Third party intervention needed

The February war hysteria is back to haunt the people in India and Pakistan. Pakistan’s foreign minister Shah Mahmood Qureshi claimed on Sunday that India preparing for another attack on Pakistan. Speaking with confidence and “responsibility”, Qureshi even gave a timeframe and said that it could happen between April 16 and 20. Qureshi said that a new mishap could be staged in Kashmir just like February 14 Pulwama suicide bombing of a CRPF convoy to ‘justify their [India’s] offensive against Pakistan and to increase diplomatic pressure against Islamabad.” He said that Pakistan has already briefed the United Nations Security Council’s P5 [permanent five member countries] over the issue and stated Pakistan’s apprehensions. India, however, has rejected the Pak foreign minister’s claim as “irresponsible and preposterous statement with a clear objective of whipping up war hysteria in the region”. “This public gimmick appears to be a call to Pakistan-based terrorists to undertake a terror attack in India,” said a statement from the Ministry of External Affairs. Whatever the truth, this, however, exposes the fragility of relations between the two countries. India and Pakistan have returned from the brink of a full-scale war in the wake of a suicide attack on a CRPF convoy by militants on Srinagar-Jammu highway on February 14 in which over 40 men of the force were killed. Government of India put the blame for the attack on directly on Pakistan and went for a retaliatory action on February 26 by sending Indian Air Force fighter planes into Pakistan territory and bombed what they called “terror” camps of Jais-e-Mohammad militant outfit (responsible for Pulwama attack) in Balakot area of Khyber Pakhtoonwa province. Some 12 Mirage-2000 jets with laser-guided bombs were used by Indian Air Force. The air strike happened around 3.30 am.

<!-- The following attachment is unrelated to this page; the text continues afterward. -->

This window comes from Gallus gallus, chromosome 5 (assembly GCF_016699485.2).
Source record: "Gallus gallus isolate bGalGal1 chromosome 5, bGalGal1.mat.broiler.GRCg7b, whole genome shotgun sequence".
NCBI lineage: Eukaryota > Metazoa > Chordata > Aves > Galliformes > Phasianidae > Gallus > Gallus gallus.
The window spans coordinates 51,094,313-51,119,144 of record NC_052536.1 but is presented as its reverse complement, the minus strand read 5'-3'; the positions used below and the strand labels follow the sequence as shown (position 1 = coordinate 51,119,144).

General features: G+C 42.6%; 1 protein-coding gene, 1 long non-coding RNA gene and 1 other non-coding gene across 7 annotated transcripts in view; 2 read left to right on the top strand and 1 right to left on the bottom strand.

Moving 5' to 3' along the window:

Pakistan responded with a broad- day light incursion by its air force, dropping bombs at an open space, shooting down two jet fighters and capturing pilot of one of the jets. As it looked that the situation could take a further ghastly turn, Pakistan Prime Minister Imran Khan showed extra degree of maturity and statesmanship not only by calling off further military action but also by offering for dialogue and release of the captured pilot. This has to a large extent calmed down the atmosphere. Behind-the-scene international diplomacy too played a significant role in subsiding the hostility. America, Saudi Arabia, Turkey and UAE worked off-the-scene to stop the two countries from further escalation. The captured wing commander was released by Pakistan without any condition. That helped a lot in bringing cool in the otherwise hostile atmosphere. One had thought that the two countries would show more maturity and wisdom to address contentious issue by starting a dialogue process. But the latest allegations and counter-allegations bring forth the fact that the danger of war between India and Pakistan is still there. A small spark is enough to ignite a nuclear holocaust in the subcontinent. Few would dispute with the fact that most of the India-Pakistan animosity is due to internal political issues confronting the ruling parties in the two countries. India is presently at election mode. The priority before the incumbent government in India is the elections. “External threat” and “integrity and security of the nation” is the very fundamental plank of the Prime Minister NarendraModi and his party BJP in their election campaign. In this backdrop one can easily conclude that the latest claims and counter claims by the two countries appear to be made up of domestic compulsions. It is no less than a crime that ruling parties merely for political gains could plan for a war. Any war between India and Pakistan could be disastrous not only for the two countries but for the whole world. The ruling parties, both, in Islamabad and New Delhi, should not be allowed to run the risk of putting the whole world to the danger. The International community in general and the United Nations in particular should intervene and pressurize the two countries to resolve its dispute through dialogue to save the world from the impending catastrophe.

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